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Here are today’s picks from our editors.
G20 leaders pledge united response against COVID-19
The Group of 20 (G20) major economies on Thursday pledged to present a "united front" against the common threat posed by COVID-19, while vowing to inject over $5 trillion to boost the global economy.
G20 leaders made the pledges in a joint statement released after Saudi Arabia convened the summit by video-link to coordinate multilateral response to the pandemic.
The leaders who attended the virtual conference pledged full support for the World Health Organization (WHO) in coordinating global efforts against the COVID-19 pandemic.
According to the statement, G20 leaders will commit to doing "whatever it takes" and to use "all available policy tools" to minimize the economic and social damage from the pandemic, restore global growth, maintain market stability, and strengthen resilience. (Xinhua)
China suspends entry by foreign nationals holding Chinese visas, residence permits
On Thursday, China announced temporary entry suspensions by foreign nationals holding Chinese visas or residence permits.
In view of the spread of COVID-19, China has decided to temporarily suspend the entry by foreign nationals holding visas or residence permits still valid to the time of this announcement, beginning at midnight, March 28, said a statement jointly released by the Chinese Foreign Ministry and National Immigration Administration.
According to the statement, entry by foreign nationals with APEC Business Travel Cards will also be suspended.
Port visas, 24/72/144-hour visa-free transit visas, and the Hainan 30-day visa-free policy, 15-day visa-free policy for foreign cruise-group-tours through Shanghai Port, Guangdong 144-hour visa-free policy also for foreign tour groups from Hong Kong or Macao SAR, and the Guangxi 15-day visa-free policy specified for foreign tour groups of ASEAN countries will be temporarily suspended, according to the statement.
However, entry with diplomatic, service, courtesy, or C visas will not be affected, said the statement. (Xinhua)
Three million seek US jobless aid, shatters previous record
Nearly 3.3 million Americans applied for unemployment benefits last week — almost five times the previous record set in 1982 — amid a widespread economic shutdown caused by the coronavirus (COVID-19).
The surge in weekly applications was a stunning reflection of the damage the viral outbreak is inflicting on the US economy.
As job losses mount, some economists say the nation’s unemployment rate could approach 13 percent by May. By comparison, the highest jobless rate during the Great Recession, which ended in 2009, was 10 percent. (AP)
Thai police set up COVID-19 checkpoints nationwide
Thai authorities have set up 359 checkpoints throughout the country to conduct health screenings and thwart illegal smuggling in efforts to contain the COVID-19 outbreak.
The nationwide checkpoints are part of Thai Prime Minister Prayut Chan-o-cha's state of emergency measures to prevent COVID-19 from spreading.
Motorists will be checked for fever and if they are following health instructions.
Thailand reported 111 new virus infections on Thursday, bringing the nationwide total to 1,045. (Xinhua)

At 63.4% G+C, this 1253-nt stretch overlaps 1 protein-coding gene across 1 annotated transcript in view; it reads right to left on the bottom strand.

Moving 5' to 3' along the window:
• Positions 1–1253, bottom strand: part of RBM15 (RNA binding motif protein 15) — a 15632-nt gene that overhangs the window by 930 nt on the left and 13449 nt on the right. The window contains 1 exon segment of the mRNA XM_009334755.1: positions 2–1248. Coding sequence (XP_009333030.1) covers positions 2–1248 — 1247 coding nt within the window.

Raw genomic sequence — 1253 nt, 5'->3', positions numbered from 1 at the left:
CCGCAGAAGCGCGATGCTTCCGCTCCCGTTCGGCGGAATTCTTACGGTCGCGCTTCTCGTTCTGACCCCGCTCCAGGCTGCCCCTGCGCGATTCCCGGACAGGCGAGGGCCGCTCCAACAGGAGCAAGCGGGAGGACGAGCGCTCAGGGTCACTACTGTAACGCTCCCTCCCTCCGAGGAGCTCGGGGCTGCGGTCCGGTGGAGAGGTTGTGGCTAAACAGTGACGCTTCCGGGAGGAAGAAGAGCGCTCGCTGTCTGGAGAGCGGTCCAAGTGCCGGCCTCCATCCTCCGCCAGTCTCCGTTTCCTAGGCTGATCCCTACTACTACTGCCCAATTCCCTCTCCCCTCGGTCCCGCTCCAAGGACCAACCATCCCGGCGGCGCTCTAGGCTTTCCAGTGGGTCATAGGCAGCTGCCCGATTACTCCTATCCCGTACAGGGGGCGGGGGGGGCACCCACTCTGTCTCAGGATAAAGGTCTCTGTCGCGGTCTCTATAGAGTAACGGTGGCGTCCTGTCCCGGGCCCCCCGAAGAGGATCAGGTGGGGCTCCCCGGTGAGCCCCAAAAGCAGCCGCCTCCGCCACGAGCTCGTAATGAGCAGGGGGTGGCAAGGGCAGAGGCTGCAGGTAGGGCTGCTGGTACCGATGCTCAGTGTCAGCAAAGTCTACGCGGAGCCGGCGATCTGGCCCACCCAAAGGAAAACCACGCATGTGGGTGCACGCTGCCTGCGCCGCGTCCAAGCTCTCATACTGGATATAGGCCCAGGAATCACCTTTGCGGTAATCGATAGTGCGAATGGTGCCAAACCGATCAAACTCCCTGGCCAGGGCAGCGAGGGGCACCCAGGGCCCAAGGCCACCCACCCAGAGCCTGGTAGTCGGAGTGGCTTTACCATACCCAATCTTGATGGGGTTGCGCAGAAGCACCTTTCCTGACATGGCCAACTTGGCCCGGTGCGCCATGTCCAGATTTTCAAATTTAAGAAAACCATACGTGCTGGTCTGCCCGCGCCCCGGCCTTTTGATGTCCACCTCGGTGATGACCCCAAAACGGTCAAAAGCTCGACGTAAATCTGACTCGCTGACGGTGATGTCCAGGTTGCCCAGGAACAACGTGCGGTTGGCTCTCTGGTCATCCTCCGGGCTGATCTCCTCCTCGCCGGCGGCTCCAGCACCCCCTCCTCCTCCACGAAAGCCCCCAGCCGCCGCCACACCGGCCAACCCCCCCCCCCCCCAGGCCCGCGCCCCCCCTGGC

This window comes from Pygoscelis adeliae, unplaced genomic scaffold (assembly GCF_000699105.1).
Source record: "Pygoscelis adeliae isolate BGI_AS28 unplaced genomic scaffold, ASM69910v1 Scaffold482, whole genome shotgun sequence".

US indicts Venezuela's Maduro, aides on narco-terrorism charges
The US Department of Justice on Thursday indicted Venezuelan President Nicolas Maduro and his aides on narco-terrorism charges, a rare move aimed at pressuring the Maduro government.
US Attorney General William Barr announced the indictment at a news briefing, accusing Maduro and other Venezuelan officials of conspiring "with the FARC (Revolutionary Armed Forces of Colombia), for allowing tons of cocaine to enter and devastate American communities."
Meanwhile, the US State Department offered a reward of up to $15 million for information leading to the arrest or conviction of Maduro. (Xinhua)
Jackson estate gives to Broadway, Vegas needy amid outbreak
The Michael Jackson estate is donating $300,000 to help entertainment industry workers on Broadway, the music business, and in Las Vegas who have been hurt by the coronavirus pandemic.
The estate announced Wednesday that it will give $100,000 apiece to Broadway Cares, the food bank Three Square in Nevada and MusiCares.
The estate’s donation there will provide 300,000 meals to the needy and help to maintain the supplies of the food bank Three Square, the estate said. (AP)
Australia to host FIBA Women's Basketball World Cup 2022
FIBA announced on Thursday that Australia has won the hosting rights for the FIBA Women's Basketball World Cup 2022.
The final bidding to host the tournament came down to Australia and Russia.
FIBA's Central Board took the decision via video conference after both countries submitted their bids and gave presentations.
It will be the second time for Australia to host the quadrennial women's basketball tournament after hosting the event in 1994. (Xinhua)
Thanks for listening and be sure to catch us tomorrow.
And now for the Question of the Day:
In which year were women allowed to compete in sporting events at the Olympic Games?
Today’s quote is from French writer Stendhal (1783-1842).
"Logic is neither an art nor a science but a dodge."
(Produced by Nancy Yan Xu, Ryan Yaoran Yu, Lance Crayon, and Elaine Yue Lin. Music by Eugene Loner.)